Tyler Durden's picture

Frontrunning: March 4





  • RBS to cut up to 14,000 jobs in investment banking unit (FT)
  • Doctors, patients scramble ahead of high court Obamacare decision (Reuters)
  • Rajan Cuts India Rates After Modi Agrees to Inflation Target (BBG)
  • Russia’s Putin Makes First Public Comments on Killing of Boris Nemtsov (WSJ)
  • House breaks impasse, passes security funding without provisions (Reuters)
  • How a 25-Year-Old Investor Spurred Lumber Liquidators’ Plunge (BBG)
  • Jeff Immelt’s Overhaul of GE Impeded by Falling Oil Prices (WSJ)
  • Sahara India Defaults on Luxury Hotel Loans From Bank of China (BBG)
 
Tyler Durden's picture

Aussie Gold Production Surges To Its Highest Since 2003





Amid a booming housing market (home prices +14.4% YoY), and busting economy (PMI 44.2 from 55.1 2014 peak), Australia's Gold output in 2014 surged 4% to its highest since 2003. As Mining.com reports, the world's no.2 gold-producing nation (after China) has been forced to increase the grade of ore they were targeting and push their processing plants even harder, and mining consultants Surbiton Associates warns "it's not all good news."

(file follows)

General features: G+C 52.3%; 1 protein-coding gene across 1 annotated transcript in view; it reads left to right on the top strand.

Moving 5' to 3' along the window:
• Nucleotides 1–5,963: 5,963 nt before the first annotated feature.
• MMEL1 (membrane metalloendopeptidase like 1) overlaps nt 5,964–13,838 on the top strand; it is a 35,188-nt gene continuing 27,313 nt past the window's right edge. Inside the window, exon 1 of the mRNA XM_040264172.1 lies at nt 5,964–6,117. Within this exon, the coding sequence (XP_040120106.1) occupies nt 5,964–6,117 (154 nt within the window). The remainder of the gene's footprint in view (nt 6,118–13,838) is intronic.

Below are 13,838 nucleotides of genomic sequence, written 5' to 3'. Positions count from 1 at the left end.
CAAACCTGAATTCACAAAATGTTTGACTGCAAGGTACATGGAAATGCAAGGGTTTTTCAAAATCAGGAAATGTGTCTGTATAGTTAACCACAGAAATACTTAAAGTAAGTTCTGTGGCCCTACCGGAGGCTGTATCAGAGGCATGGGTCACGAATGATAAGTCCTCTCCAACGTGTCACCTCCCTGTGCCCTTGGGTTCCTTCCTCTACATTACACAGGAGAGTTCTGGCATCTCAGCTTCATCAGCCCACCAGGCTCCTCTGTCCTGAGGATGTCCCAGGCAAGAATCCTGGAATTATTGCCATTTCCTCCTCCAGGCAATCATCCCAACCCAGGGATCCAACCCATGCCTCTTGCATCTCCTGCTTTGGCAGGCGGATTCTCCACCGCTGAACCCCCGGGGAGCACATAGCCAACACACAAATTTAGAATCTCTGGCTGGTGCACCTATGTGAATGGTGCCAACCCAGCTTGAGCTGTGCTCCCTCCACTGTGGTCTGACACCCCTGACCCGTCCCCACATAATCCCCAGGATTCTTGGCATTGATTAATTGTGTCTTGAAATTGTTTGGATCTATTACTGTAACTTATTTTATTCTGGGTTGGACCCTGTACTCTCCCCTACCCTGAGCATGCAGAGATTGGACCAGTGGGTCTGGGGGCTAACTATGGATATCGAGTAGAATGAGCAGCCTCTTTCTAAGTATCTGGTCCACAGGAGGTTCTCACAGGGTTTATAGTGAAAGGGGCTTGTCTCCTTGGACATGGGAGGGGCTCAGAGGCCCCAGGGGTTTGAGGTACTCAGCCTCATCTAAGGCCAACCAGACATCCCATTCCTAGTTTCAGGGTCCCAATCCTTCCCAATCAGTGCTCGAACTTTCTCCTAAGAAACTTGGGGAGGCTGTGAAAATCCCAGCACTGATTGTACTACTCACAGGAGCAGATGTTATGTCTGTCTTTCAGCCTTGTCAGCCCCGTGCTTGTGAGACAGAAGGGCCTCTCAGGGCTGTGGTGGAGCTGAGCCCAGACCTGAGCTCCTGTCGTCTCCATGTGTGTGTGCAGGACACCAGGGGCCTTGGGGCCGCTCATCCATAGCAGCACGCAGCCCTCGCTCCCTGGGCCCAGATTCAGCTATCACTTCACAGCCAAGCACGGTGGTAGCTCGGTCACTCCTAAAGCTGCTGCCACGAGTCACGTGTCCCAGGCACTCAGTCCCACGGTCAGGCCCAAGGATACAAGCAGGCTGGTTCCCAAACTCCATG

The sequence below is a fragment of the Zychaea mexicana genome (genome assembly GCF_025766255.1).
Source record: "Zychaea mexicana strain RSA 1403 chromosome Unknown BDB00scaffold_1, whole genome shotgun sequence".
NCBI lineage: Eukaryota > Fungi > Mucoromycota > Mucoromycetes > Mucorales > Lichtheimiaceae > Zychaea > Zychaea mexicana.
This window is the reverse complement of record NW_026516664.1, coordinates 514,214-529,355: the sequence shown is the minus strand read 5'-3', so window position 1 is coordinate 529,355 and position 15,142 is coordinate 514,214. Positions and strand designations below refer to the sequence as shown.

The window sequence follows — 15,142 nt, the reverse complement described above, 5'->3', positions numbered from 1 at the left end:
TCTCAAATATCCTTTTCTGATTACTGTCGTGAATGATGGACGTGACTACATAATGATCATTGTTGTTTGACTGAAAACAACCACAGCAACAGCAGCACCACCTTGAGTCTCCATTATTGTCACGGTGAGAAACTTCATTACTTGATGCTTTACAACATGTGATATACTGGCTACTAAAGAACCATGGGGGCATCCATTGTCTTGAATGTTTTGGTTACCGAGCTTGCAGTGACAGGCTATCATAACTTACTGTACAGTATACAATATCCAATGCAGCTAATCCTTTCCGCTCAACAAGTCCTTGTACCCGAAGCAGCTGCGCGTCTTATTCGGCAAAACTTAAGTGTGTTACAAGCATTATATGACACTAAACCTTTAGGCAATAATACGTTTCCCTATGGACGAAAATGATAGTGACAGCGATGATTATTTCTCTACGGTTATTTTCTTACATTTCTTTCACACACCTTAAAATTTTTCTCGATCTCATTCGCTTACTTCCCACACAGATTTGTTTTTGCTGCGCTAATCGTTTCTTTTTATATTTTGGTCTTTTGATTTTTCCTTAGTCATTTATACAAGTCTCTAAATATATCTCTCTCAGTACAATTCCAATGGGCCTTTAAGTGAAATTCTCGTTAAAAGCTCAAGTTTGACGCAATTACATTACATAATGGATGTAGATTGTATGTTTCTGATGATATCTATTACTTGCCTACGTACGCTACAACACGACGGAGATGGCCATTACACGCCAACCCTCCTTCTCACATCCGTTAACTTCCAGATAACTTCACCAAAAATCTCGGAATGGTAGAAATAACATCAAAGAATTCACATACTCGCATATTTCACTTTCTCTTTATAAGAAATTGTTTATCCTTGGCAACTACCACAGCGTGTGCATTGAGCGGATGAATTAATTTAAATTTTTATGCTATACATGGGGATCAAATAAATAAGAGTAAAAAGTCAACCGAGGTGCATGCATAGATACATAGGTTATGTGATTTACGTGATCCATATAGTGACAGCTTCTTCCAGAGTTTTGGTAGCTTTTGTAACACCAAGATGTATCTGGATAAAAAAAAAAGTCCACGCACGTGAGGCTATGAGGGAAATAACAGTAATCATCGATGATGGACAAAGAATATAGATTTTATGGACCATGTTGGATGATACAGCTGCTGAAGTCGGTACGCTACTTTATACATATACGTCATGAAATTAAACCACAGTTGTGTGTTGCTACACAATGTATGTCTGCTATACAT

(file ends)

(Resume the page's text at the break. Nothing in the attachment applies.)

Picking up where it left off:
Tyler Durden's picture

Breaking Bad (Debt) - Episode 2





Under normal circumstances, after 2008's conflagration of the calamitous collateralizations, we shouldn’t have seen such irrational, reckless, greedy behavior from Wall Street for another generation. But, Wall Street didn’t have to accept the consequences of their actions. They were bailed out and further enriched by their puppets at the Federal Reserve, the lackey politicians they installed in Washington D.C., and on the backs of honest, hard-working, tax paying Americans. The lesson they learned was they could continue to take excessive, reckless, unregulated risks without concern for losses, downside, or consequences.

 
Tyler Durden's picture

China Cuts Interest Rates, Takes Number Of Central Banks Easing In 2015 To 21





And then there were 21. Hours ago on Saturday, the country whose currency is largely pegged to the dollar which itself is now anticipating a rate hike in the coming months, surprised the world by confirming its economic slowdown yet again following a recent rate cut just this past November when it lowered its benchmark rate by 40 bps, after it again cut benchmark lending and deposit rates by 25 bps starting on March 1. Specifically, the PBOC will lower the one-year lending rate to 5.35% from 5.6% and its one-year deposit rate to 2.5% from 2.75%. It also said it would raise the maximum interest rate on bank deposits to 130% of the benchmark rate from 120%.